It’s tax time! What do you do if you receive a 1099 C (Cancellation of Debt) from a creditor after you file bankruptcy.
When a creditor forgives (charges off) a debt, the IRS recognizes this as a “taxable event” That means you must pay taxes on that amount, as if you received the forgiven debt as income. With the mortgage foreclosure problems many have been facing, this could mean a tremendous increase in the amount of taxes that are due. For example, I received a call today from a client who received a 1099 C in the amount of $40,000.00. This increase in income could translate into thousands of dollars of additional income taxes. Not a good alternative.
Take heart. If you filed for protection under the bankruptcy code and received a discharge, the IRS has a process to exclude this type of income – so you don’t have to pay taxes on that forgiven debt. You need to file Form 982 with your federal income tax return for a year a discharge of indebtedness is excluded from your income. The purpose of Form 982:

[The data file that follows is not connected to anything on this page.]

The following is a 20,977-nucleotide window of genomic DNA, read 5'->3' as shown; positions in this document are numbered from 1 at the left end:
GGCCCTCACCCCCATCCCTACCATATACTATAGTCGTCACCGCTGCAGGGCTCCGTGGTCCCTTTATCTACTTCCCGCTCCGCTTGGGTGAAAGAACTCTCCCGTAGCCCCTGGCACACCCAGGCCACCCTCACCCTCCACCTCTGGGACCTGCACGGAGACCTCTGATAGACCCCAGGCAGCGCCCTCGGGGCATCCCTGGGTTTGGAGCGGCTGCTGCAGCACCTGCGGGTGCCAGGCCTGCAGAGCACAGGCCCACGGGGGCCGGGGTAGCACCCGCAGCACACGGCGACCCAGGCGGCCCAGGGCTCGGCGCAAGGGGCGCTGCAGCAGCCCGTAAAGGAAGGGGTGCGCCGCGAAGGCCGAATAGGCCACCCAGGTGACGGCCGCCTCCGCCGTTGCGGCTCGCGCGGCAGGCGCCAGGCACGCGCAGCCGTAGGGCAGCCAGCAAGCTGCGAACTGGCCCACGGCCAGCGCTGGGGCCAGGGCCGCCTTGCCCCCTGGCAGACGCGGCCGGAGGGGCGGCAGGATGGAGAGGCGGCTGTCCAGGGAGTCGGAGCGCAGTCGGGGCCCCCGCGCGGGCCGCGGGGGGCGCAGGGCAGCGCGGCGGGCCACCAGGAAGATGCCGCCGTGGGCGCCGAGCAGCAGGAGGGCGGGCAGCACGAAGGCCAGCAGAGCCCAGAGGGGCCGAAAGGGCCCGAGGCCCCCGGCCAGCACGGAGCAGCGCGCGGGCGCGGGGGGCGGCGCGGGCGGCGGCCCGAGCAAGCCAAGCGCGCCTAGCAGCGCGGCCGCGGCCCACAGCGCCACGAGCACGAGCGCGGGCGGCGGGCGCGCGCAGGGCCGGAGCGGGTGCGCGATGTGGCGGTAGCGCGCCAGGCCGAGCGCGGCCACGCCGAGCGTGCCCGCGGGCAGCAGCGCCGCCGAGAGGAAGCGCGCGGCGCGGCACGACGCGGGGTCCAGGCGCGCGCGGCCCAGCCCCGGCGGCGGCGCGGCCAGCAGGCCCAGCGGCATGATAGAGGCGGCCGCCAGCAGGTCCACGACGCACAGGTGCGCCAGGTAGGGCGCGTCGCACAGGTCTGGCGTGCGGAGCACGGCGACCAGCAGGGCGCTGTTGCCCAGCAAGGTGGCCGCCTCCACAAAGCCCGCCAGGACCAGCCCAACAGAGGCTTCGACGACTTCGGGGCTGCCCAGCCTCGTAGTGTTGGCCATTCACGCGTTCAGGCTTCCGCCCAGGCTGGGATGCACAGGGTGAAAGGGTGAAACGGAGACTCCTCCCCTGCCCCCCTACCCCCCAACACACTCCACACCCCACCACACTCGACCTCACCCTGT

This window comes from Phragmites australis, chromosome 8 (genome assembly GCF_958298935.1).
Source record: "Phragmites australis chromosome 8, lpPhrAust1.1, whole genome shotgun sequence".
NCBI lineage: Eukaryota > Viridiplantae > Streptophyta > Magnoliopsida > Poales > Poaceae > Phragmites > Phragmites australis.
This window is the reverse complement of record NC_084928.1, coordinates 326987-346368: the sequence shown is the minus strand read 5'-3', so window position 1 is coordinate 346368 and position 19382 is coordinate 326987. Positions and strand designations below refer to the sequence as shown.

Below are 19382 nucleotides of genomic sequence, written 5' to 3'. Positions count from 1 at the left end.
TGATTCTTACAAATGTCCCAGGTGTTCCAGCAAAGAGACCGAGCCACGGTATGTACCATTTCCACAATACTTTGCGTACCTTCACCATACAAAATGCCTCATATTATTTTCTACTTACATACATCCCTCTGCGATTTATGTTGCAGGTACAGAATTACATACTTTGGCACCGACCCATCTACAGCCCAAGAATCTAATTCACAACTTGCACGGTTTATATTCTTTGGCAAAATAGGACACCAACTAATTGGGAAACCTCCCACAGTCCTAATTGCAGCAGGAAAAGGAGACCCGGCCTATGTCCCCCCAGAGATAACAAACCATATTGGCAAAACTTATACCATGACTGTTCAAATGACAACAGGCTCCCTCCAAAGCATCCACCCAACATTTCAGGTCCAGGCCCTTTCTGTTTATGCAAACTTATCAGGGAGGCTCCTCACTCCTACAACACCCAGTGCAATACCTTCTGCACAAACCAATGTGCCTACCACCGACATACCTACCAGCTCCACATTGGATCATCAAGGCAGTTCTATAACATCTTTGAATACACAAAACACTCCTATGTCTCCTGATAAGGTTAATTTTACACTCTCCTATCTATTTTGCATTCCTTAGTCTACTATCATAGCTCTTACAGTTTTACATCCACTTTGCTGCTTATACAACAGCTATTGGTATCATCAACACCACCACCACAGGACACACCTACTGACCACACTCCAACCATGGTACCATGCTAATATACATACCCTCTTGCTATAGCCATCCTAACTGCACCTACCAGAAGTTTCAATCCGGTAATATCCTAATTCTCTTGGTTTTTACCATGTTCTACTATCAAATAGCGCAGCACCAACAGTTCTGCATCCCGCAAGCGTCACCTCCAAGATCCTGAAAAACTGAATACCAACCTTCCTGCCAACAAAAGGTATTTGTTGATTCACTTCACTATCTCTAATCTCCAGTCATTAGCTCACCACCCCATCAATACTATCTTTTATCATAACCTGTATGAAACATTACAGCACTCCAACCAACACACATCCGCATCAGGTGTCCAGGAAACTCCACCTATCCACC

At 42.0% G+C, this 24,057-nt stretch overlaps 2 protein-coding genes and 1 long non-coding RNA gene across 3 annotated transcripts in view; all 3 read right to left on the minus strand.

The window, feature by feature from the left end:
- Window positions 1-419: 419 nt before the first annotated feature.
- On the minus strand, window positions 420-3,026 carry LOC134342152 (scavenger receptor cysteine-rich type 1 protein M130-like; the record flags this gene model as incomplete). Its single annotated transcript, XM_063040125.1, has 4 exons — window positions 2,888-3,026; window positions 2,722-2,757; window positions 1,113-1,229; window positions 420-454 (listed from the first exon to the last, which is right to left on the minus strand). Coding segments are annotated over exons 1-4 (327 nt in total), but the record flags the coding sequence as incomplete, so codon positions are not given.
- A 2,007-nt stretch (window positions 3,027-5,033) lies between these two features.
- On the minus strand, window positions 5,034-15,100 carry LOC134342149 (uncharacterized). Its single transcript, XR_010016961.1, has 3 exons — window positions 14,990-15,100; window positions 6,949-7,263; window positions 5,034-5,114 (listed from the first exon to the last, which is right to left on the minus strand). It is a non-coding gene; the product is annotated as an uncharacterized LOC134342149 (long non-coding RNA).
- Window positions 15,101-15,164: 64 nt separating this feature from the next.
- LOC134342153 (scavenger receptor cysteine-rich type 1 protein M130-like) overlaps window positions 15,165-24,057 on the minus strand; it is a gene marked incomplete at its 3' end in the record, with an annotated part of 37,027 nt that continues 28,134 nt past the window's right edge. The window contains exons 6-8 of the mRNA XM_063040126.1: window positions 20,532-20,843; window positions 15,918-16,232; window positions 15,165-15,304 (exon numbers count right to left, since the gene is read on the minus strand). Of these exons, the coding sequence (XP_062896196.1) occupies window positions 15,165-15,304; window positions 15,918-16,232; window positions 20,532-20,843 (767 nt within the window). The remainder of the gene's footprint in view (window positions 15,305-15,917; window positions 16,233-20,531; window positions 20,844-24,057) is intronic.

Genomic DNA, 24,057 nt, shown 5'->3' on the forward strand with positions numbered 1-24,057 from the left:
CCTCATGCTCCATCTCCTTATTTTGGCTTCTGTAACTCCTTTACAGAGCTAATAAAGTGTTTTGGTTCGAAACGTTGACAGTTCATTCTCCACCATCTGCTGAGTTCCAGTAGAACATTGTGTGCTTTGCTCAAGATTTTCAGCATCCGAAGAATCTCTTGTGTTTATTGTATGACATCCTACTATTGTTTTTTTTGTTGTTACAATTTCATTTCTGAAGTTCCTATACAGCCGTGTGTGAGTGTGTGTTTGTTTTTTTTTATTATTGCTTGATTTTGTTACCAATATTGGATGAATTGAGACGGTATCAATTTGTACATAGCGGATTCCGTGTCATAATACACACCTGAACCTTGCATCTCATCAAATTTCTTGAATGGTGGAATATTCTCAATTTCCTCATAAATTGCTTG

“Generally, the amount by which you benefit from the discharge of indebtedness is included in your gross income. However, under certain circumstances described in section 108, you can exclude the amount of discharged indebtedness from your gross income. You must file Form 982 to report the exclusion and the reduction of certain tax attributes either dollar for dollar or 331/3cents per dollar.”
You must complete Form 982 and attach that form, along with the 1099 C , to your tax return. Don’t just ignore this matter. Often people receive these documents and simply discard them because they received a Discharge. But the IRS is funny that way. The IRS expects you to document and file all matters involving your income.
So, if you received a discharge of your debt in bankruptcy and you receive a 1099 C from a creditor, you should file the 1099 C along with IRS Form 982 along with your tax return, and protect yourself from additional taxes.